I’m in Los Angeles this week for the annual Electronic Entertainment Expo, which is one of the biggest video game shows in the world. E3 serves as the pivotal showcase for game makers as they head into the second half of the year. The run-up to Christmas is, of course, their blockbuster season, so the event is where they start to build buzz for the biggest games of the year.
If you want to read more about why E3 is important, check out my preview story on MSN, which is where my coverage will be appearing. With any luck, I’ll find a break in the craziness to post some updates here as well. In the meantime, stay tuned to MSN or follow me on Twitter.
The big story at this year’s show will of course be the Wii U, or Nintendo’s next-generation console. The company showed off early prototypes at last year’s show, so this year we’ll be getting much more detail as well as, I’m sure, some hands-on time. I’m certainly curious as to whether Nintendo can recapture some of the early momentum it had with the Wii, but also whether it can lure back hard-core gamers.
Besides that, the focus is largely going to be on the games themselves, rather than hardware. Sony and Microsoft are not likely to talk about next-generation consoles, since they’re doing just fine with their existing machines.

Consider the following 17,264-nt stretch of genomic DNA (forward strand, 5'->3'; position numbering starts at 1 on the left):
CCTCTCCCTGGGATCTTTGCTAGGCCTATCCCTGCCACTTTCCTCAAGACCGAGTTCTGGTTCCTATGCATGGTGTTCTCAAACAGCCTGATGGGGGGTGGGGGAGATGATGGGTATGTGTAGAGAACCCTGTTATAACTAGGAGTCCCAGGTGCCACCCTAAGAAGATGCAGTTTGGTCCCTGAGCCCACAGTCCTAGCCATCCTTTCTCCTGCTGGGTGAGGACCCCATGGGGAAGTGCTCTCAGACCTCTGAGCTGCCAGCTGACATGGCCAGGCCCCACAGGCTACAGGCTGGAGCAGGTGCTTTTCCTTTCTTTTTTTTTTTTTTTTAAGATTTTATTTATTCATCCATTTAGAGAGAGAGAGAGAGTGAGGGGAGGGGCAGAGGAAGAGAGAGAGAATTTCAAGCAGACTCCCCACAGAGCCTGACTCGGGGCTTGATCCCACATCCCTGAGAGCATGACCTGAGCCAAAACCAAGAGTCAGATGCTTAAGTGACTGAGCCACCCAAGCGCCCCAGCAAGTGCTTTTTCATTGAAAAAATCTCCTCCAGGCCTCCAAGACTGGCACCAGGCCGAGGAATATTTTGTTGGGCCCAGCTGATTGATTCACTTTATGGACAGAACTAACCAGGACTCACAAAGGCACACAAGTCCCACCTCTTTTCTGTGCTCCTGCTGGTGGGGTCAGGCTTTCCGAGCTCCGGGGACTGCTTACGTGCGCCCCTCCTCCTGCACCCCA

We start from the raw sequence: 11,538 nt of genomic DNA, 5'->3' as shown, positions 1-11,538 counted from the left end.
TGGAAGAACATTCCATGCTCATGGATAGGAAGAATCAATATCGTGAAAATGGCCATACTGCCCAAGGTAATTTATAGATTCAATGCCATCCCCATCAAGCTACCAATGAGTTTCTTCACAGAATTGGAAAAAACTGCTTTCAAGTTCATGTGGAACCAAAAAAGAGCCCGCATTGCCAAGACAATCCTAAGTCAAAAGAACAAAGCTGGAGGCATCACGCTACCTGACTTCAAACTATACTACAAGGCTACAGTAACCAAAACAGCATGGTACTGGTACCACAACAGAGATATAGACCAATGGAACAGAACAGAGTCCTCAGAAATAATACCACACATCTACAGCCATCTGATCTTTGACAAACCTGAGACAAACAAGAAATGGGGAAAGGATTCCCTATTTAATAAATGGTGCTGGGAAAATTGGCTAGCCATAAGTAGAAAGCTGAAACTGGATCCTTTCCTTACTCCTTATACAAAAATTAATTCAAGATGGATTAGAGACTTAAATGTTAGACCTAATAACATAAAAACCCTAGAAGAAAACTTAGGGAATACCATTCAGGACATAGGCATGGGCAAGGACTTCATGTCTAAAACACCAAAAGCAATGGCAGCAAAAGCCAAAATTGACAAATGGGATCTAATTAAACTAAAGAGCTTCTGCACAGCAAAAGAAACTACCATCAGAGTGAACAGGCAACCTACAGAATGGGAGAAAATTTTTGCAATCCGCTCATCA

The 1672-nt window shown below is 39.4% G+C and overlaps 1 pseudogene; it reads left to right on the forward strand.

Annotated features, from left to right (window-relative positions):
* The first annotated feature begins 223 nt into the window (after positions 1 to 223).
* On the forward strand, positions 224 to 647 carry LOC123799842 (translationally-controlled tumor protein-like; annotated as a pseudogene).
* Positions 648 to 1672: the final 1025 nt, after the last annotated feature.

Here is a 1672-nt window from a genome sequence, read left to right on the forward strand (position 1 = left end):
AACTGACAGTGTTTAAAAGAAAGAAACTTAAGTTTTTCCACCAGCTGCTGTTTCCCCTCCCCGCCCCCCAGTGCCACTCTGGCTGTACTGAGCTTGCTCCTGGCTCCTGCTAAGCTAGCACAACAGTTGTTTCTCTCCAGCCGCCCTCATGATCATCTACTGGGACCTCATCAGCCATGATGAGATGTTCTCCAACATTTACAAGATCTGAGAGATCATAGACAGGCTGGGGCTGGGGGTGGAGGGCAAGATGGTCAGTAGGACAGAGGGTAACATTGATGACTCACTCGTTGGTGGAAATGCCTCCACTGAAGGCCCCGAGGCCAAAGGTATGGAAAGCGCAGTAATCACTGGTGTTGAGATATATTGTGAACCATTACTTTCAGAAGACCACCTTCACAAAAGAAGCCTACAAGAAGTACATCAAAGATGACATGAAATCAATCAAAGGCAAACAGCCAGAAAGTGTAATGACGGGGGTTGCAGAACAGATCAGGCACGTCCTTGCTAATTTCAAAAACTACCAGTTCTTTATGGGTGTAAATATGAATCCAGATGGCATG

I’ve got a packed schedule – I’ll be in briefings with all of the major publishers, including Microsoft, Sony, Nintendo, Electronic Arts, Ubisoft and Activision, and will be interviewing a couple of big-wigs. Some of the major games I’m scheduled to check out include Transformers: Fall of Cybertron, The Amazing Spider-Man, Call of Duty: Black Ops 2, Halo 4, Fable: The Journey, Assassin’s Creed 3, Far Cry 3, God of War: Ascension and The Last of Us, plus a whole bunch more.
And since we’re talking about video games, the Entertainment Software Association of Canada has released a few new snippets of data just in time for E3. The industry’s lobby group does regular demographic check-ups to see who is playing video games and the results are always informative.
In the latest survey, 58% of Canadians reported playing video games in the past four weeks, up 5% from 2010. About 80% of households have at least one cellphone, tablet or other mobile device, with 61% having a video game console, which is up 14% from 2010.
The average age of gamers, meanwhile, dipped to 31 from 33 in the previous survey. More and more of them are female though, with about 54% surveyed of the male persuasion, down from 62%.